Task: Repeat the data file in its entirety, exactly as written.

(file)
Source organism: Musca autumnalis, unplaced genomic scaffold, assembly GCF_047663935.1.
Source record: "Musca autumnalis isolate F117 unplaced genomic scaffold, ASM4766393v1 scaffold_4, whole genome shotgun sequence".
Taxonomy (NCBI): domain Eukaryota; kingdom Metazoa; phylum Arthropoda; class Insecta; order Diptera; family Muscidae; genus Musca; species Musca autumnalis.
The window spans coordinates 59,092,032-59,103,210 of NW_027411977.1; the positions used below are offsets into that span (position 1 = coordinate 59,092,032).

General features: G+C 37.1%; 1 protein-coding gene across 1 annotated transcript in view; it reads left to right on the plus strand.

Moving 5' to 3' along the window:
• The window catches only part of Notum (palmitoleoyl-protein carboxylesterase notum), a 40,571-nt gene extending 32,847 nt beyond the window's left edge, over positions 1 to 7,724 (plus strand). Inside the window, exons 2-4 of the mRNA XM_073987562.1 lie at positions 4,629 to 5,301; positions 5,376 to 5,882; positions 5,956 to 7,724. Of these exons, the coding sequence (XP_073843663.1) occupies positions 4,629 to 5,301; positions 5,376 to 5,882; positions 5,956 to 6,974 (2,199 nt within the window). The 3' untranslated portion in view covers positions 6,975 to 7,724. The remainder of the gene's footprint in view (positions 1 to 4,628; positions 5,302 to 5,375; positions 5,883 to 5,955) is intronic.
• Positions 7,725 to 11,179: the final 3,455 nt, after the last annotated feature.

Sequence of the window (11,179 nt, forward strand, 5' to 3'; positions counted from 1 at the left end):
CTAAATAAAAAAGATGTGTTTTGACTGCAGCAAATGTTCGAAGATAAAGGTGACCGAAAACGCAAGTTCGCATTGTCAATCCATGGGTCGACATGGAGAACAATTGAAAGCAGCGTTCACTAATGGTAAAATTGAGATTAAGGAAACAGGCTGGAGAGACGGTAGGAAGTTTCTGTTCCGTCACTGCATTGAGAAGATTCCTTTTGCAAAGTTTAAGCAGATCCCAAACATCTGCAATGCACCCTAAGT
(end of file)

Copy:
Source organism: Musca autumnalis, unplaced genomic scaffold, assembly GCF_047663935.1.
Source record: "Musca autumnalis isolate F117 unplaced genomic scaffold, ASM4766393v1 scaffold_4, whole genome shotgun sequence".
Taxonomy (NCBI): domain Eukaryota; kingdom Metazoa; phylum Arthropoda; class Insecta; order Diptera; family Muscidae; genus Musca; species Musca autumnalis.
The window spans coordinates 59,092,032-59,103,210 of NW_027411977.1; the positions used below are offsets into that span (position 1 = coordinate 59,092,032).

General features: G+C 37.1%; 1 protein-coding gene across 1 annotated transcript in view; it reads left to right on the plus strand.

Moving 5' to 3' along the window:
• The window catches only part of Notum (palmitoleoyl-protein carboxylesterase notum), a 40,571-nt gene extending 32,847 nt beyond the window's left edge, over positions 1 to 7,724 (plus strand). Inside the window, exons 2-4 of the mRNA XM_073987562.1 lie at positions 4,629 to 5,301; positions 5,376 to 5,882; positions 5,956 to 7,724. Of these exons, the coding sequence (XP_073843663.1) occupies positions 4,629 to 5,301; positions 5,376 to 5,882; positions 5,956 to 6,974 (2,199 nt within the window). The 3' untranslated portion in view covers positions 6,975 to 7,724. The remainder of the gene's footprint in view (positions 1 to 4,628; positions 5,302 to 5,375; positions 5,883 to 5,955) is intronic.
• Positions 7,725 to 11,179: the final 3,455 nt, after the last annotated feature.

Sequence of the window (11,179 nt, forward strand, 5' to 3'; positions counted from 1 at the left end):
CTAAATAAAAAAGATGTGTTTTGACTGCAGCAAATGTTCGAAGATAAAGGTGACCGAAAACGCAAGTTCGCATTGTCAATCCATGGGTCGACATGGAGAACAATTGAAAGCAGCGTTCACTAATGGTAAAATTGAGATTAAGGAAACAGGCTGGAGAGACGGTAGGAAGTTTCTGTTCCGTCACTGCATTGAGAAGATTCCTTTTGCAAAGTTTAAGCAGATCCCAAACATCTGCAATGCACCCTAAGT